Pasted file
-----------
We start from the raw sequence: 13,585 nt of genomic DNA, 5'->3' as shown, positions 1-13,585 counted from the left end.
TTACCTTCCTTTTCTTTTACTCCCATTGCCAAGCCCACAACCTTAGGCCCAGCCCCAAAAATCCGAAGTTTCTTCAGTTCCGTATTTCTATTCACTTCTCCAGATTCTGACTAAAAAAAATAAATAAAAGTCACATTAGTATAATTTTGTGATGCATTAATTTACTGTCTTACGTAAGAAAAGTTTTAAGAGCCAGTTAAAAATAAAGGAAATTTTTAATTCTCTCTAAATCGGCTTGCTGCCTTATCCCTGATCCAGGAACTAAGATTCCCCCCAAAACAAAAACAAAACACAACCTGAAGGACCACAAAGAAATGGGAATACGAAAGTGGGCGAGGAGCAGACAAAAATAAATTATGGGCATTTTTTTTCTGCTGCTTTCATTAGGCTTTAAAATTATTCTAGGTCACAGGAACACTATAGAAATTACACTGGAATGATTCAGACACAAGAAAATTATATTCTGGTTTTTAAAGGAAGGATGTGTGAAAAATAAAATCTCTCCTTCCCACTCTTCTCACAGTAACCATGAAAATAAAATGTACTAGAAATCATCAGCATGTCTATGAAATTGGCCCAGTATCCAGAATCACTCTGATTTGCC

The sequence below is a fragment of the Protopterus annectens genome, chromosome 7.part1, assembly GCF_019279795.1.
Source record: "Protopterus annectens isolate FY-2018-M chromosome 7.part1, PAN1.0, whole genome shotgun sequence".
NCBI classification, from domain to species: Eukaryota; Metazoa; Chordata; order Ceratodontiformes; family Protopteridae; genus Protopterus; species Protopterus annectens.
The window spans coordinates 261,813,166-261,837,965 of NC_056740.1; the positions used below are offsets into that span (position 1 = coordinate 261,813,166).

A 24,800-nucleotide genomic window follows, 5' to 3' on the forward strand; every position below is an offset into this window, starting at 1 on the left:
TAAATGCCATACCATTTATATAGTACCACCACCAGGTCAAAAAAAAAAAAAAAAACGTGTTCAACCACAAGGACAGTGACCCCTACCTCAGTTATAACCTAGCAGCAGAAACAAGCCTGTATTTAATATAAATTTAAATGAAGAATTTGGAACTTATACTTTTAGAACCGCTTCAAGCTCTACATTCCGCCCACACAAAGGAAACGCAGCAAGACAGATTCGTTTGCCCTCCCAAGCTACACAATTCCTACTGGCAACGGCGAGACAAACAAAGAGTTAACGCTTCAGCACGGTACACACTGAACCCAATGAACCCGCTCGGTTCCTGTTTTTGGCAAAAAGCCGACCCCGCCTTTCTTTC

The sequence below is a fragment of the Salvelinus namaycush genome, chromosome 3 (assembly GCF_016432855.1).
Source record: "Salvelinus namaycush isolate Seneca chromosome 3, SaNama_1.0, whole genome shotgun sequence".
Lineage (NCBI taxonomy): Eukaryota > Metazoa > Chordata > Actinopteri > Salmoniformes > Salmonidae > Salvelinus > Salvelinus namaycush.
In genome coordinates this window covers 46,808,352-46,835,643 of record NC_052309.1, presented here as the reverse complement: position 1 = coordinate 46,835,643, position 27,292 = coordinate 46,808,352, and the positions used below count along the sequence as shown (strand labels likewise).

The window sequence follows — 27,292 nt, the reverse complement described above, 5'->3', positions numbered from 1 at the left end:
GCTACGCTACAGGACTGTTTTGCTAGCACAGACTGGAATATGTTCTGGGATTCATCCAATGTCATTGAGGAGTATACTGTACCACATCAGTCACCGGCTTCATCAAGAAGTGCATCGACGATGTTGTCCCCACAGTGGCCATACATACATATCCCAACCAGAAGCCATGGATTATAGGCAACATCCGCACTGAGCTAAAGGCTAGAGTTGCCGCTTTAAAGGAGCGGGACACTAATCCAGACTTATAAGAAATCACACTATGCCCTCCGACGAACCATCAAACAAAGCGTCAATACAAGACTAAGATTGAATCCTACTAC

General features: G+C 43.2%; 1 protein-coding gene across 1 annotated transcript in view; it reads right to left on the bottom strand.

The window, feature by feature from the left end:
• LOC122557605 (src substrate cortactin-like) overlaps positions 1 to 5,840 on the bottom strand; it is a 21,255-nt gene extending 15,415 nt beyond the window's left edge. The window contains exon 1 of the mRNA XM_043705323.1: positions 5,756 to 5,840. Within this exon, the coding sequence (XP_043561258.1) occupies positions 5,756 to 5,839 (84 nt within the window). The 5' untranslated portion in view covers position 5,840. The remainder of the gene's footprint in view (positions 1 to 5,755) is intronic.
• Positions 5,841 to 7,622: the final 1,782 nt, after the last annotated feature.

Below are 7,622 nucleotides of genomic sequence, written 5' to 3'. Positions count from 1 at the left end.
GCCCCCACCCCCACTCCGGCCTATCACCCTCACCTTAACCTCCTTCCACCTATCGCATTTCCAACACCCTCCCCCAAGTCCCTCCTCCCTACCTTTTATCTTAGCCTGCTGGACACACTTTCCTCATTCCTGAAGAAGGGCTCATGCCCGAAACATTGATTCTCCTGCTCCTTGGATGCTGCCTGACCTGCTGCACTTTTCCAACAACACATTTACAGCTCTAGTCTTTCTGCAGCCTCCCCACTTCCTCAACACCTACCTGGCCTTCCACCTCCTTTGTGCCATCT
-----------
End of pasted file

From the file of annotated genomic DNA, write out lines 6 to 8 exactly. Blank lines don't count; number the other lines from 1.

The window spans coordinates 261,813,166-261,837,965 of NC_056740.1; the positions used below are offsets into that span (position 1 = coordinate 261,813,166).

A 24,800-nucleotide genomic window follows, 5' to 3' on the forward strand; every position below is an offset into this window, starting at 1 on the left:
TAAATGCCATACCATTTATATAGTACCACCACCAGGTCAAAAAAAAAAAAAAAAACGTGTTCAACCACAAGGACAGTGACCCCTACCTCAGTTATAACCTAGCAGCAGAAACAAGCCTGTATTTAATATAAATTTAAATGAAGAATTTGGAACTTATACTTTTAGAACCGCTTCAAGCTCTACATTCCGCCCACACAAAGGAAACGCAGCAAGACAGATTCGTTTGCCCTCCCAAGCTACACAATTCCTACTGGCAACGGCGAGACAAACAAAGAGTTAACGCTTCAGCACGGTACACACTGAACCCAATGAACCCGCTCGGTTCCTGTTTTTGGCAAAAAGCCGACCCCGCCTTTCTTTC